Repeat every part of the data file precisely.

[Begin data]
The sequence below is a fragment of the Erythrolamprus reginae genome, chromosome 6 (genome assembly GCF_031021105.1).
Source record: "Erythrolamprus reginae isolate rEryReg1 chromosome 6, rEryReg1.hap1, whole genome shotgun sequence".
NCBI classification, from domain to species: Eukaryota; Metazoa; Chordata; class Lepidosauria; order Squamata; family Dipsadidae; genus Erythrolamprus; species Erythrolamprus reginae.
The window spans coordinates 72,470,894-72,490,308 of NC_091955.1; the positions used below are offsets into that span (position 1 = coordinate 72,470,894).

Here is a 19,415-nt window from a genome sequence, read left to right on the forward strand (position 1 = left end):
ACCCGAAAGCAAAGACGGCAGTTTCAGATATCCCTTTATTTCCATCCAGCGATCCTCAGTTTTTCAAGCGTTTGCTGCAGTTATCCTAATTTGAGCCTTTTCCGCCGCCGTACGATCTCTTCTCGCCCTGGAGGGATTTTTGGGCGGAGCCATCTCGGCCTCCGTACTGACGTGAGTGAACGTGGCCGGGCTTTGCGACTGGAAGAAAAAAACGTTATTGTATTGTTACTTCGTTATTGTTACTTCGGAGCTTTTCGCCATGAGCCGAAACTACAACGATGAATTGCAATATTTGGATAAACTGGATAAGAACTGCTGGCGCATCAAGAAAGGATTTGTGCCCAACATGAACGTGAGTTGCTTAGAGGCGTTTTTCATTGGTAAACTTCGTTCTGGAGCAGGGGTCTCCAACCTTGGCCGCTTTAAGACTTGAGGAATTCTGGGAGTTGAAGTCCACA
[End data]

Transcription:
The sequence below is a fragment of the Erythrolamprus reginae genome, chromosome 6 (genome assembly GCF_031021105.1).
Source record: "Erythrolamprus reginae isolate rEryReg1 chromosome 6, rEryReg1.hap1, whole genome shotgun sequence".
NCBI classification, from domain to species: Eukaryota; Metazoa; Chordata; class Lepidosauria; order Squamata; family Dipsadidae; genus Erythrolamprus; species Erythrolamprus reginae.
The window spans coordinates 72,470,894-72,490,308 of NC_091955.1; the positions used below are offsets into that span (position 1 = coordinate 72,470,894).

Here is a 19,415-nt window from a genome sequence, read left to right on the forward strand (position 1 = left end):
ACCCGAAAGCAAAGACGGCAGTTTCAGATATCCCTTTATTTCCATCCAGCGATCCTCAGTTTTTCAAGCGTTTGCTGCAGTTATCCTAATTTGAGCCTTTTCCGCCGCCGTACGATCTCTTCTCGCCCTGGAGGGATTTTTGGGCGGAGCCATCTCGGCCTCCGTACTGACGTGAGTGAACGTGGCCGGGCTTTGCGACTGGAAGAAAAAAACGTTATTGTATTGTTACTTCGTTATTGTTACTTCGGAGCTTTTCGCCATGAGCCGAAACTACAACGATGAATTGCAATATTTGGATAAACTGGATAAGAACTGCTGGCGCATCAAGAAAGGATTTGTGCCCAACATGAACGTGAGTTGCTTAGAGGCGTTTTTCATTGGTAAACTTCGTTCTGGAGCAGGGGTCTCCAACCTTGGCCGCTTTAAGACTTGAGGAATTCTGGGAGTTGAAGTCCACA